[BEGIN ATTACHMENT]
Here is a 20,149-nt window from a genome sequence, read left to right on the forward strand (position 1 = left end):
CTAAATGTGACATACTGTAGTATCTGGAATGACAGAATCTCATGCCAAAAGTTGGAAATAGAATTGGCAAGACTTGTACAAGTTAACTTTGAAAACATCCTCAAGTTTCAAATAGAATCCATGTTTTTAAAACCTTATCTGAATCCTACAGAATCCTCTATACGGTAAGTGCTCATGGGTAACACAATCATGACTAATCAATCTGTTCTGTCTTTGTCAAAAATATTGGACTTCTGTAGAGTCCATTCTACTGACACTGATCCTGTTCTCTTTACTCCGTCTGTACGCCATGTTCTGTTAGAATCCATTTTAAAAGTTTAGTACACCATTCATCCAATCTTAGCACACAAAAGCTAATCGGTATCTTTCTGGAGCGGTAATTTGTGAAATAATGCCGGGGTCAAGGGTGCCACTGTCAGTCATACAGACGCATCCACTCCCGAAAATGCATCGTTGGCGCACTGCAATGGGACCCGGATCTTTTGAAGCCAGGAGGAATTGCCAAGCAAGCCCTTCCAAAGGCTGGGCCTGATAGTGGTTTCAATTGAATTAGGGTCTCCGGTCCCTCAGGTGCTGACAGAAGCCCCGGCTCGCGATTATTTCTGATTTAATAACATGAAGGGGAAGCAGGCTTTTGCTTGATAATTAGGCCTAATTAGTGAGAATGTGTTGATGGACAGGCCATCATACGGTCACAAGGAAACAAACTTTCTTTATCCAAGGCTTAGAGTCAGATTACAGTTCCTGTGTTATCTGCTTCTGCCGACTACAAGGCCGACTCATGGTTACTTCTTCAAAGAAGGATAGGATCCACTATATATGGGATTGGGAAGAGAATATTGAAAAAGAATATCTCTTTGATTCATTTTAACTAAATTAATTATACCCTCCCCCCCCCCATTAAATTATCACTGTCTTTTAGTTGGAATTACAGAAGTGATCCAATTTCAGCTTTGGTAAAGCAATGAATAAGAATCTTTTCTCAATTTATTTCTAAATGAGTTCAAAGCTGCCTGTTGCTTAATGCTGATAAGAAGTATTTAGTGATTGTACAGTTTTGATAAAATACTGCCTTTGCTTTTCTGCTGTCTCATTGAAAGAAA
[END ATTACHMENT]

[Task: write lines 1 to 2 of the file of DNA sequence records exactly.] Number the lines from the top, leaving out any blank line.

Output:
Here is a 20,149-nt window from a genome sequence, read left to right on the forward strand (position 1 = left end):
CTAAATGTGACATACTGTAGTATCTGGAATGACAGAATCTCATGCCAAAAGTTGGAAATAGAATTGGCAAGACTTGTACAAGTTAACTTTGAAAACATCCTCAAGTTTCAAATAGAATCCATGTTTTTAAAACCTTATCTGAATCCTACAGAATCCTCTATACGGTAAGTGCTCATGGGTAACACAATCATGACTAATCAATCTGTTCTGTCTTTGTCAAAAATATTGGACTTCTGTAGAGTCCATTCTACTGACACTGATCCTGTTCTCTTTACTCCGTCTGTACGCCATGTTCTGTTAGAATCCATTTTAAAAGTTTAGTACACCATTCATCCAATCTTAGCACACAAAAGCTAATCGGTATCTTTCTGGAGCGGTAATTTGTGAAATAATGCCGGGGTCAAGGGTGCCACTGTCAGTCATACAGACGCATCCACTCCCGAAAATGCATCGTTGGCGCACTGCAATGGGACCCGGATCTTTTGAAGCCAGGAGGAATTGCCAAGCAAGCCCTTCCAAAGGCTGGGCCTGATAGTGGTTTCAATTGAATTAGGGTCTCCGGTCCCTCAGGTGCTGACAGAAGCCCCGGCTCGCGATTATTTCTGATTTAATAACATGAAGGGGAAGCAGGCTTTTGCTTGATAATTAGGCCTAATTAGTGAGAATGTGTTGATGGACAGGCCATCATACGGTCACAAGGAAACAAACTTTCTTTATCCAAGGCTTAGAGTCAGATTACAGTTCCTGTGTTATCTGCTTCTGCCGACTACAAGGCCGACTCATGGTTACTTCTTCAAAGAAGGATAGGATCCACTATATATGGGATTGGGAAGAGAATATTGAAAAAGAATATCTCTTTGATTCATTTTAACTAAATTAATTATACCCTCCCCCCCCCCATTAAATTATCACTGTCTTTTAGTTGGAATTACAGAAGTGATCCAATTTCAGCTTTGGTAAAGCAATGAATAAGAATCTTTTCTCAATTTATTTCTAAATGAGTTCAAAGCTGCCTGTTGCTTAATGCTGATAAGAAGTATTTAGTGATTGTACAGTTTTGATAAAATACTGCCTTTGCTTTTCTGCTGTCTCATTGAAAGAAA